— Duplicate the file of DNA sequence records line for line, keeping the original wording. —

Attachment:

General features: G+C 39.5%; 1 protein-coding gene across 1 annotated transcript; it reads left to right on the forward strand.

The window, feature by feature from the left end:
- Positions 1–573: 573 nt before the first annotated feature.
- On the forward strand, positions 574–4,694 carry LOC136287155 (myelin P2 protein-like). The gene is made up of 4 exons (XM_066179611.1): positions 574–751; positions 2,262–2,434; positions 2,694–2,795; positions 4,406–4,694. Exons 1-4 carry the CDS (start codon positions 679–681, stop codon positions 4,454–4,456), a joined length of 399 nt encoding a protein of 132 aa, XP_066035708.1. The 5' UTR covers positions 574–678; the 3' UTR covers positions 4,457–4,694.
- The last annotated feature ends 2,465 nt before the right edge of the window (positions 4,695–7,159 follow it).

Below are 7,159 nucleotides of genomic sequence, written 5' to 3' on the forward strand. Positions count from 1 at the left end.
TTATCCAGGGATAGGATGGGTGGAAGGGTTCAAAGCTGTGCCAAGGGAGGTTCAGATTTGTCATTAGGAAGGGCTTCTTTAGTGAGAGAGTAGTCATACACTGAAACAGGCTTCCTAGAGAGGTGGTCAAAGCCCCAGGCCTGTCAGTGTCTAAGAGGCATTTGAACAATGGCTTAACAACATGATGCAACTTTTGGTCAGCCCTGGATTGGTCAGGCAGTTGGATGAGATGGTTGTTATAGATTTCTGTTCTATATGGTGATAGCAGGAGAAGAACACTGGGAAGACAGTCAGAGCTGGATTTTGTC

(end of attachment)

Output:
General features: G+C 39.5%; 1 protein-coding gene across 1 annotated transcript; it reads left to right on the forward strand.

The window, feature by feature from the left end:
- Positions 1–573: 573 nt before the first annotated feature.
- On the forward strand, positions 574–4,694 carry LOC136287155 (myelin P2 protein-like). The gene is made up of 4 exons (XM_066179611.1): positions 574–751; positions 2,262–2,434; positions 2,694–2,795; positions 4,406–4,694. Exons 1-4 carry the CDS (start codon positions 679–681, stop codon positions 4,454–4,456), a joined length of 399 nt encoding a protein of 132 aa, XP_066035708.1. The 5' UTR covers positions 574–678; the 3' UTR covers positions 4,457–4,694.
- The last annotated feature ends 2,465 nt before the right edge of the window (positions 4,695–7,159 follow it).

Below are 7,159 nucleotides of genomic sequence, written 5' to 3' on the forward strand. Positions count from 1 at the left end.
TTATCCAGGGATAGGATGGGTGGAAGGGTTCAAAGCTGTGCCAAGGGAGGTTCAGATTTGTCATTAGGAAGGGCTTCTTTAGTGAGAGAGTAGTCATACACTGAAACAGGCTTCCTAGAGAGGTGGTCAAAGCCCCAGGCCTGTCAGTGTCTAAGAGGCATTTGAACAATGGCTTAACAACATGATGCAACTTTTGGTCAGCCCTGGATTGGTCAGGCAGTTGGATGAGATGGTTGTTATAGATTTCTGTTCTATATGGTGATAGCAGGAGAAGAACACTGGGAAGACAGTCAGAGCTGGATTTTGTC